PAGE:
Friday, March 26, 2010

Empire Grind

I made a comment on another’s blog post not too long back about visiting empire after being out in the darkest parts of space. For her, she lives in a wormhole system. For me, I was used to life in nullsec. They are two totally different worlds yet the same in many ways.

We, in 0.0, have the luxury of stargates for travel and local comms to tell us who’s in system whereas in a wormhole, they don’t. However, what we both share is the lack of populated systems. We share the fact that if a person isn’t blue, they are an enemy. If you see such persons on your overview, then its run, die, or kill. You live out of a corporation constructed outpost or a POS. You rely on your logistics teams to provide the supplies you need to survive because (unless you have an active market hub for your neck of the woods) most of the things just can’t be bought locally. In essence, it’s a place where the only rules are the ones you make and enforce.

And then you go to empire. There, you will see so many neutrals, it’ll make your head spin. I still find it a bit discomforting to arrive at a stargate and see 20 neutral ships just hovering around it. I go to Jita and I want to scream death at the myriad of pilots, my fingers hovering over my weapons systems. I have to consciously force myself to relax, reminding myself that attacking any of those pilots would bring certain, senseless destruction to my hard earned ship.

It’s a whole other world, empire is. And if you never leave it, you’ll never truly live.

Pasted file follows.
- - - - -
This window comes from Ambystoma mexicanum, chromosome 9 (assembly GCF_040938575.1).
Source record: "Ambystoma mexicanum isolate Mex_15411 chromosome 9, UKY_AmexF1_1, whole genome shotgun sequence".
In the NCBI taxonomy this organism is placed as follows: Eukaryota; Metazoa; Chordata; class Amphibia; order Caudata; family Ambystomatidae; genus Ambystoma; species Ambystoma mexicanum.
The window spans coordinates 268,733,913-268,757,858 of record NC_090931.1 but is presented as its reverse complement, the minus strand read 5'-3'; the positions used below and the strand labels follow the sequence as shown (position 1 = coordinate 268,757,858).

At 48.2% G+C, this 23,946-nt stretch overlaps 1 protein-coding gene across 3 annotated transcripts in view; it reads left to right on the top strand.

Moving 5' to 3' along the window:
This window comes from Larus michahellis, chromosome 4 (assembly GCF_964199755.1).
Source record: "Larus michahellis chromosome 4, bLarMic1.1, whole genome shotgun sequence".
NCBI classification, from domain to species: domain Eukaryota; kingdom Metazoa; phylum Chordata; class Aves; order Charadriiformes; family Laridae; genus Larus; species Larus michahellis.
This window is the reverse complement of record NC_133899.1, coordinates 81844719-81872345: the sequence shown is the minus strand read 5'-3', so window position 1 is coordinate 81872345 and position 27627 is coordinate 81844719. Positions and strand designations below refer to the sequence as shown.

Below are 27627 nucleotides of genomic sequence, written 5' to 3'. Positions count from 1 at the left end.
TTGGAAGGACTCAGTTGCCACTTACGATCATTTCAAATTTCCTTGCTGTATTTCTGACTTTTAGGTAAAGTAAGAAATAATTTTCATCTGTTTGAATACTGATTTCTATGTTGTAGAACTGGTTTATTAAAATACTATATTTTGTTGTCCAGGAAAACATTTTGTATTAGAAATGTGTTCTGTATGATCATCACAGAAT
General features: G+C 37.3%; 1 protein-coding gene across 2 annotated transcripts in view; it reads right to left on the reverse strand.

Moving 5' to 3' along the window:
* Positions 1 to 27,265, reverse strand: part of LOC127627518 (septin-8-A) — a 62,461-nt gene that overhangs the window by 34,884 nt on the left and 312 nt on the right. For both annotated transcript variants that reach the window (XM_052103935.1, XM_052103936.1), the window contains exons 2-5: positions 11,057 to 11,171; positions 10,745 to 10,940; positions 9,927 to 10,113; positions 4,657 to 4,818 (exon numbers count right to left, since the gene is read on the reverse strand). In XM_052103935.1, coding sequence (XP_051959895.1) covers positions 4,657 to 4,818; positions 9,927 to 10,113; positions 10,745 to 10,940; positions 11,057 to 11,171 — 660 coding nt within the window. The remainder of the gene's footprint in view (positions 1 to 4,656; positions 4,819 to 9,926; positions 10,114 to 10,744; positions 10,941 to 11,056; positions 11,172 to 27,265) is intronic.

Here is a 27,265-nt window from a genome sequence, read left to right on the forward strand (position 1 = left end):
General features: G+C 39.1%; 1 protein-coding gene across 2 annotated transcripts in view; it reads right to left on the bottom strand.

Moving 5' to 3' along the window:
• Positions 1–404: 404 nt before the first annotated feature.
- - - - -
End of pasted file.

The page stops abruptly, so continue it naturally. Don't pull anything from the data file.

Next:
But here I am, living in empire once more….. albeit temporarily. Well, since I’m here, might as well earn some isk right?

So yesterday I sat down and went over my standings with the various factions and NPC corporations. The corporation I’ve joined up with puts an emphasis on running missions for Kaakaliota (forgive me if I spelled that wrong). Why exactly, I’m not sure other than there being some high level agent in their home system. However, looking at my standings, it was going to take some effort before that agent would even consider giving me work. I mean, my standings with the Caldari, the main faction for the corporation, were a piss poor -3.87 (even with diplomacy 3). So needless to say, the best agent I could get was a level 1, quality -13. It actually felt pretty demeaning.

For a moment, I nearly just said screw it and go track down one of my old level 4 agents with Federation Customs. In the end though, I chose to suck it up and headed for the low level agent’s office.

Looking at me, I guess the all too prim and uptight Caldari woman could tell I was no fresh pilot straight out of the academy. Either that or she was sure I’d throw in the towel if she gave me what’s considered to be a very difficult mission for that level. This very first mission she handed me was code named World’s Collide. All I could do was just nod my head and smile and pretend like I cared as she briefed me on the mission’s objectives. To sum it up, two pirate factions battling over a small bit of turf, and some poor sobs got caught in the middle. So that’s where I come in. I guess they decided that sending me in to pull their sorry asses out was better than them endangering the life of someone they actually gave a damn about. Oh…and their reports said only a frigate sized vessel would be able to access the warp gates. Insert rolling eyeballs here.

In all truth, that was just fine with me.

Notifying my associate of my given task, I instructed him to pull the Ishkur out of storage and have it assembled and geared up asap. To his credit, that man certainly knows how to get things done. With a proper loadout already in the fittings computer, it was a quick breeze to get it all complete and I was on my way in no time. Props Mr. Associate!